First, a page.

One of the things about inveterate readers is that they have favorite authors. When the news comes that they have a new book coming out, we want to know when. We might even pre-order the book. Authors win that status with us in different ways. Some are great at writing page turners. Others simply write so beautifully that we revel in their prose. Some make sense of our world through their writing. Others make us think, or even re-examine our lives. So, here are some of those authors whose newest book I would buy.
Anthony Doerr. All the Light We Cannot See is probably the best work of fiction I have read in the past ten years. There are books that instill a sense of wonder as one reads. This was one of them. It’s been six years since this came out, so I hope there is a new one coming soon.
Kristen Hannah. I’ve remarked recently on how much I’ve enjoyed both The Nightingale and The Great Alone. Both had characters who take up residence in your head and plots that raise profound questions about the nature of evil and the possibility of goodness.
Louise Penny. I’ve discovered in the last year what many mystery lovers have long known–it’s a good thing Three Pines doesn’t really exist, or we’d all move there–just for the chance to get to know Chief Inspector Gamache. One of the great “thinking” detectives. Word is that the next in the series comes out this fall.
Ron Chernow. He’s given us some of the best biographies of the last few decades–Titan, The Warburgs, Alexander Hamilton, Washington, and Grant. The next will likely be a tome, but I will buy it for a great and long read.
Robert Caro. I dearly hope he (and I) live to see the final volume of his biography of Lyndon Johnson. I was in my early teens when he was president, and Caro draws out the complexity of this man who was both better and worse than I remember. His little volume, Working, was a fascinating glimpse into how he researches, sleuths for the truth, and his process of writing.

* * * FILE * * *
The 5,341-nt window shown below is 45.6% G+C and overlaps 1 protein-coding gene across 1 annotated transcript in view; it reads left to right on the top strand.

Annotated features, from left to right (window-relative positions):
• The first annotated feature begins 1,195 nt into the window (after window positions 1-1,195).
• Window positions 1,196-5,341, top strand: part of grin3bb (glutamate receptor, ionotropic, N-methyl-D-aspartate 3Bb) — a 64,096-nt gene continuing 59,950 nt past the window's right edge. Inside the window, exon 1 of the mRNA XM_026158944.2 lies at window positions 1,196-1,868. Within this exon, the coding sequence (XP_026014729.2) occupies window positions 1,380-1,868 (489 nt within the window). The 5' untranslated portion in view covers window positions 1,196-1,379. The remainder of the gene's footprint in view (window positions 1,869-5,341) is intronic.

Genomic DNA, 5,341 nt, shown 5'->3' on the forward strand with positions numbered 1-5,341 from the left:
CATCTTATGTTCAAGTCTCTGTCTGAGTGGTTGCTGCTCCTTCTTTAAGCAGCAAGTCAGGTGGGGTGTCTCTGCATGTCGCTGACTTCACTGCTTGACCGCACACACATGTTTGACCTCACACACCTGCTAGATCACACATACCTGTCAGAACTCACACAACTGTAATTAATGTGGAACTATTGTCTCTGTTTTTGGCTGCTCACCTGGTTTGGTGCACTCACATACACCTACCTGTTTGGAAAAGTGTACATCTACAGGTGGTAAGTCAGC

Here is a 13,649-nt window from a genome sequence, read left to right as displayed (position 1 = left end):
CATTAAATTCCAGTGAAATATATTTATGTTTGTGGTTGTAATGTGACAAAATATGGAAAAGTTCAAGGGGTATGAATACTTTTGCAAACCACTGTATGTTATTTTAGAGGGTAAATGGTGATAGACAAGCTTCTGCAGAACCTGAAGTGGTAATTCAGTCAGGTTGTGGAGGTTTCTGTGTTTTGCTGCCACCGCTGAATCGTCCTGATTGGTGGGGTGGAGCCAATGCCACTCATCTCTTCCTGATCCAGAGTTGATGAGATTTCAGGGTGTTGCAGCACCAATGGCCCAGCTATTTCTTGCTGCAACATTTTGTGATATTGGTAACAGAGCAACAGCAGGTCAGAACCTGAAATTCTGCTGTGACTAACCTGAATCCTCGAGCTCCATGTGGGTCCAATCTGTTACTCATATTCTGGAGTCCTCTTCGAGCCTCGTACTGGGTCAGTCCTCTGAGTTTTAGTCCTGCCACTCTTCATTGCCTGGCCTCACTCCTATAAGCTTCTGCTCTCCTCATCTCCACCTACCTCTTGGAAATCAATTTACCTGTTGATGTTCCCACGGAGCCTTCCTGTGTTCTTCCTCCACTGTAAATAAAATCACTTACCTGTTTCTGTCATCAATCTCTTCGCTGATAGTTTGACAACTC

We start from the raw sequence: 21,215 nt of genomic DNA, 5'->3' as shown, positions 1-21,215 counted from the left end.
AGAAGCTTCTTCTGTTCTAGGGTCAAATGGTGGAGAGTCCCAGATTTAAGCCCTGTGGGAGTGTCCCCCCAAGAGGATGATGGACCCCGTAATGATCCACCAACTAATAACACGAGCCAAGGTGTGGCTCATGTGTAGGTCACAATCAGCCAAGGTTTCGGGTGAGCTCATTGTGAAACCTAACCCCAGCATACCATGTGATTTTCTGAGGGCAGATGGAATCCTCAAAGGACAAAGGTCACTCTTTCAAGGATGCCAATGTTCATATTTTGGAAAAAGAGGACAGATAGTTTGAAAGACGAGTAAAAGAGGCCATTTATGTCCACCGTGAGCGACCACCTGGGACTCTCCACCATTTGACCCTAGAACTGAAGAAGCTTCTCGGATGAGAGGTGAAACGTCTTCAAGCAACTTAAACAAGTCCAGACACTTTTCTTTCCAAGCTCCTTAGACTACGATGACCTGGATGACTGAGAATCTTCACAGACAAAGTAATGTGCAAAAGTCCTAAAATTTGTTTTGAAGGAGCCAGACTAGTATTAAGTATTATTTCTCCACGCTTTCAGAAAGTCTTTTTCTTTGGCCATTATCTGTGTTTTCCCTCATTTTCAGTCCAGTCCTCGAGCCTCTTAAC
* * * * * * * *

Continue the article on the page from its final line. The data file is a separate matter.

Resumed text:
David McCullough. I think I’ve read everything he has written. His book Pioneers was fascinating, simply because he told the story of the people from the east who settle my home state of Ohio. I only wish he would have told more of the story of the people who were here before them. Maybe his next book will do that, if he has any more in him. My favorite was his biography of Harry S. Truman, who had the misfortune of coming between Roosevelt and Eisenhower.
Wendell Berry. He defines what it means to be a “curmudgeon” but provokes me in all he writes to think what it means to hold “membership” in a community, and to think of the land from which we derive our livelihood. Berry continually provokes me to think of what it means to love and care for a place and the desperate need for more such people in our country.
Fleming Rutledge. The Crucifixion was one of the most profound theological works I read in the past ten years, reading it over the course of Lent. Her emphasis both on the substitutionary death of Christ and the victory over evil that occurred in Christ’s death took my thinking about these things in fresh directions.
Matthew Levering. This, perhaps is a name you’ve not heard. He is a Catholic theologian. The last book I read was Dying and the Virtues, exploring the virtues that help us both die and live well. I’ve read three of his books, all of which brought me to fresh insight about theological truths I grew up with. I had the privilege to spend interviewing him, much of which was spent in wonder as I listened to him do what seems the theologian’s calling–to think and then teach great ideas about God, and our relation to God.
Marilyn Chandler McEntyre. I have only read her book on Caring for Truth in a Culture of Lies. This is a woman who cares for words in a culture where there is so many of them and so little insight or truth. I want to read more of what she has written, and will keep an eye out for her newest work.
There are many I’ve not included. I’d love to know the ones you would list and why. I have to think that between good authors and their readers, there is kind of an unspoken contract where authors reward the effort of their readers with everything from wonder to insight, where they faithfully pass along the vision of reality that opens not only their world, but ours.